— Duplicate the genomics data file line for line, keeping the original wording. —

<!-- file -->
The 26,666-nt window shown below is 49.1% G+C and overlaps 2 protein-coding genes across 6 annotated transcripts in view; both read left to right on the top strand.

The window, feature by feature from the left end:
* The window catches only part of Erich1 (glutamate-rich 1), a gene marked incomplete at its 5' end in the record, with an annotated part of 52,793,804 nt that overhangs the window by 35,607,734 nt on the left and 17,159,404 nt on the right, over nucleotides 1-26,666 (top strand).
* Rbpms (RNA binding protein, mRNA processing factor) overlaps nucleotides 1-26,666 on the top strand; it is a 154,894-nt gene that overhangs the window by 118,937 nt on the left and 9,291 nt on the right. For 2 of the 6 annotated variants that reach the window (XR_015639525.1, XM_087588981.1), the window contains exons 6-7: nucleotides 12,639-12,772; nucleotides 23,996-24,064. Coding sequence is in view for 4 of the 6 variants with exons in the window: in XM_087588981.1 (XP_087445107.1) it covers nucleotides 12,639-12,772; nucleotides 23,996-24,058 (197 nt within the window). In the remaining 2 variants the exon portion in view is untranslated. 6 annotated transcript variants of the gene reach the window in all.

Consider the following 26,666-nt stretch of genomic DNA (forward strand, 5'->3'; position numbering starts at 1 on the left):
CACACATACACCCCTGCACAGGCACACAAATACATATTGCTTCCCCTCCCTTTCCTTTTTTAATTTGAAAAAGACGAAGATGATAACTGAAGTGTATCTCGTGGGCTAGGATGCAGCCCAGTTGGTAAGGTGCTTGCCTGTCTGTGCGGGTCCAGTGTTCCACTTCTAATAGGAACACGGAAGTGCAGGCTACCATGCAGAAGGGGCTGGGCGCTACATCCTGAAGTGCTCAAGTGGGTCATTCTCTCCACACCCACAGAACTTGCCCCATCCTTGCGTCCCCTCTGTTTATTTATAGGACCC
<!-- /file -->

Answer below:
The 26,666-nt window shown below is 49.1% G+C and overlaps 2 protein-coding genes across 6 annotated transcripts in view; both read left to right on the top strand.

The window, feature by feature from the left end:
* The window catches only part of Erich1 (glutamate-rich 1), a gene marked incomplete at its 5' end in the record, with an annotated part of 52,793,804 nt that overhangs the window by 35,607,734 nt on the left and 17,159,404 nt on the right, over nucleotides 1-26,666 (top strand).
* Rbpms (RNA binding protein, mRNA processing factor) overlaps nucleotides 1-26,666 on the top strand; it is a 154,894-nt gene that overhangs the window by 118,937 nt on the left and 9,291 nt on the right. For 2 of the 6 annotated variants that reach the window (XR_015639525.1, XM_087588981.1), the window contains exons 6-7: nucleotides 12,639-12,772; nucleotides 23,996-24,064. Coding sequence is in view for 4 of the 6 variants with exons in the window: in XM_087588981.1 (XP_087445107.1) it covers nucleotides 12,639-12,772; nucleotides 23,996-24,058 (197 nt within the window). In the remaining 2 variants the exon portion in view is untranslated. 6 annotated transcript variants of the gene reach the window in all.

Consider the following 26,666-nt stretch of genomic DNA (forward strand, 5'->3'; position numbering starts at 1 on the left):
CACACATACACCCCTGCACAGGCACACAAATACATATTGCTTCCCCTCCCTTTCCTTTTTTAATTTGAAAAAGACGAAGATGATAACTGAAGTGTATCTCGTGGGCTAGGATGCAGCCCAGTTGGTAAGGTGCTTGCCTGTCTGTGCGGGTCCAGTGTTCCACTTCTAATAGGAACACGGAAGTGCAGGCTACCATGCAGAAGGGGCTGGGCGCTACATCCTGAAGTGCTCAAGTGGGTCATTCTCTCCACACCCACAGAACTTGCCCCATCCTTGCGTCCCCTCTGTTTATTTATAGGACCC